Arranger, composer, conductor, and performer – Bob Chilcott has played every part of the musical process. His choir music is sung around the world and loved by singers of different languages and skill levels. Pepper spoke with Chilcott at the 2019 ACDA National Conference about his path to becoming a composer, his advice for young composers, what he loves about choir, and more.
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Hailing from the suburbs of London, England, Bob Chilcott showed great musical prowess at a very young age. While his family moved frequently, Chilcott found stability in his church choir where he excelled so much that the vicar of his church pressed him to try for a choristership at King’s College in Cambridge, to which he was accepted in 1963 at the age of eight to learn under Sir David Willcocks.
Chilcott returned to King’s College in 1973 on scholarship at the age of 18. Soon after, Sir David retired and Sir Philip Ledger took over and became a great influence on Chilcott, both personally and professionally. Ledger helped him develop his talents as a tenor singer, and Chilcott went on to eventually marry Ledger’s daughter. Between Ledger, Willcocks, and a guest-conducting appearance by the world-renowned Benjamin Britten, Chilcott had all the support and inspiration to become one of the best-loved choral composers active today.
Performing and Arranging in London
Being a talented tenor, Chilcott was able to find substantial work in and around the city. At the same time, he began to arrange music for the BBC Radio Orchestra and the BBC Big Band, creating jazz charts and quartets as well as vocal pieces. By the mid-1980s, his vocal work caught the attention of Simon Carrington, who asked him to arrange some pieces for the King’s Singers, one of England’s most famous vocal groups, who were planning to record a children’s album called Kids’ Stuff.
After the album, Chilcott stayed on arranging for the group. When one of the members fell ill, he was asked to fill in and eventually was given a spot. Chilcott continued to arrange for the group while he sang with them, creating both vocal and orchestral parts. During this time, he also wrote a commission for the Toronto Children’s Chorus and tenor Ben Heppner.
Becoming a Composer
Bob Chilcott’s journey to becoming a popular composer was aided by his time with the King’s Singers as well as his friendship with fellow British composer John Rutter. The King’s Singers had a relationship with Hinshaw Music, who took an interest in Chilcott’s work for the group. They began publishing his work in the mid-1990s.
“I wrote some pieces for the Gustavus Adolphus College Choir in Minnesota,” says Chilcott. “A very fine choir. I wrote three settings of Walt Whitman and I sent them to various conductors. And one person I sent them to was John Rutter… I didn’t hear anything from John and wondered if it was all okay. A little later I had a letter from an editor at Oxford University Press who said John Rutter has sent [them] these pieces. [It] said that while we think we like them, we have no opportunities to publish something like this right now.”
Chilcott persisted, and after a few quite successful publications, he eventually signed a contract with Oxford University Press. He left the King’s Singers to compose full time. He also began working as the conductor of the Royal College of Music Chorus in London. Since 2002, he has been the principal guest conductor of the BBC Singers.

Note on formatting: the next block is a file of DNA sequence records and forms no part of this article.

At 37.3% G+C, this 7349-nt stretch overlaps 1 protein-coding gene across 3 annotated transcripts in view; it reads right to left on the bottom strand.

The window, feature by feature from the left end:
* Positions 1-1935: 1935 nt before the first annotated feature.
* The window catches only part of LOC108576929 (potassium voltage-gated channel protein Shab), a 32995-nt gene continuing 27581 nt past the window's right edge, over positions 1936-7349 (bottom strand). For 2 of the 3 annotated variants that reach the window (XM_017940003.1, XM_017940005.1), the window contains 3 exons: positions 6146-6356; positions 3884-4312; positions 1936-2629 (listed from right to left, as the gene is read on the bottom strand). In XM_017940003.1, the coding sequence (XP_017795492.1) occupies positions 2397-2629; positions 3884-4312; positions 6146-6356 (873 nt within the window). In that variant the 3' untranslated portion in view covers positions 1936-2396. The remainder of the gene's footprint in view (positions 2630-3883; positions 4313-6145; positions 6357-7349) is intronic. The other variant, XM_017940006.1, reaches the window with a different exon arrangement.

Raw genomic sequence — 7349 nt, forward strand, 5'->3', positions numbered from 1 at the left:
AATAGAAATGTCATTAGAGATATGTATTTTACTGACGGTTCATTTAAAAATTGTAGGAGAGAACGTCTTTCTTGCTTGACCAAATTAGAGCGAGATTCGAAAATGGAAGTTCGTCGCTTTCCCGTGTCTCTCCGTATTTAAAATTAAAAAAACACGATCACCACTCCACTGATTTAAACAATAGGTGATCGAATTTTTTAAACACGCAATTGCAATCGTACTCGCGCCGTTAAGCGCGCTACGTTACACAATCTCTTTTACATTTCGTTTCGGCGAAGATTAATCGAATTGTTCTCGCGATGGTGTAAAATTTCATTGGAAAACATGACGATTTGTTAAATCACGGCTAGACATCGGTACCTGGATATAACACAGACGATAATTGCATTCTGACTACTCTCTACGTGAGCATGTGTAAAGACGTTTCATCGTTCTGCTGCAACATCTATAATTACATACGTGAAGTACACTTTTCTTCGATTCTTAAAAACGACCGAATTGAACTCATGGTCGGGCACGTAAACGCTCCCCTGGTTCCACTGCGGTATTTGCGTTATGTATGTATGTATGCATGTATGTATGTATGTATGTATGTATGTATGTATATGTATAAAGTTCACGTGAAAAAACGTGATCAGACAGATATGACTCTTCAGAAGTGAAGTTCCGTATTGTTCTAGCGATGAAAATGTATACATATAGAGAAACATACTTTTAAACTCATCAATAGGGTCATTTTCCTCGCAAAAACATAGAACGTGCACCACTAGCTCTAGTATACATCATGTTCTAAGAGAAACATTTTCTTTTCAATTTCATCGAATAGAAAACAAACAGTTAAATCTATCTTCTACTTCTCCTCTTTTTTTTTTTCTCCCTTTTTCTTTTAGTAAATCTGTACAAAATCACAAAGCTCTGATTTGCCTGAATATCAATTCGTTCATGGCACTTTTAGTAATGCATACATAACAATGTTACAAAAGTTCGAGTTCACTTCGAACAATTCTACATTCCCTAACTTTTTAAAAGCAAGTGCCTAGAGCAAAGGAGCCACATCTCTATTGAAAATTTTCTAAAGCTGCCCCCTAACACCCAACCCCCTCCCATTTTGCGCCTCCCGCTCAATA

Words of Wisdom
On the importance of choir music, Chilcott says, “The power of it is absolutely without boundaries. From a social point of view, it brings together people of all sorts of different ages. It also brings together people of different status in the world.”
When asked about his advice for aspiring composers, Chilcott had this to say: “I found one of the biggest bits of advice I’ve ever given to composers is to get away from the machines. Do it in your head or on your piano if you need to. Then put your thoughts down on paper, because it makes you think about the process and the idea in a different way. There is no doubt that machines are wonderful and everything, and music software has been a great help to composers. But I think they can sometimes cloud and restrict the process of composition. Our brains are ultimately much better!”
Bob Chilcott prefers a broad approach to composition, pulling in influences from a variety of sources – from classic English composers like William Byrd to more contemporary jazz styles. His eclectic interests are apparent in the wide breadth of his pieces, and even now he continues to explore new musical realms with his work. He has just written his first children’s opera, Birdland, in partnership with his longtime librettist, Charles Bennett, which is due to premiere in 2020.
Chilcott has recently written a Christmas oratorio for the 2019 Three Choirs Festival, the oldest music festival in the world, held this year on August 1st in Gloucester, England. The festival includes the Cathedral Choirs of Gloucester, Worcester, and Hereford. Other new works include Make Us a Channel of Your Peace for the Sing for Peace Festival in Japan in the Olympic year and Times and Seasons for upper voices. Times and Seasons is a collection of songs set to new poetry written by Delphine Chalmers, a student at Oxford University; the songs are composed for four different choirs in Japan, Australia, England, and Germany.
Please enjoy our interview with Bob Chilcott and visit jwpepper.com for more works by the master composer!
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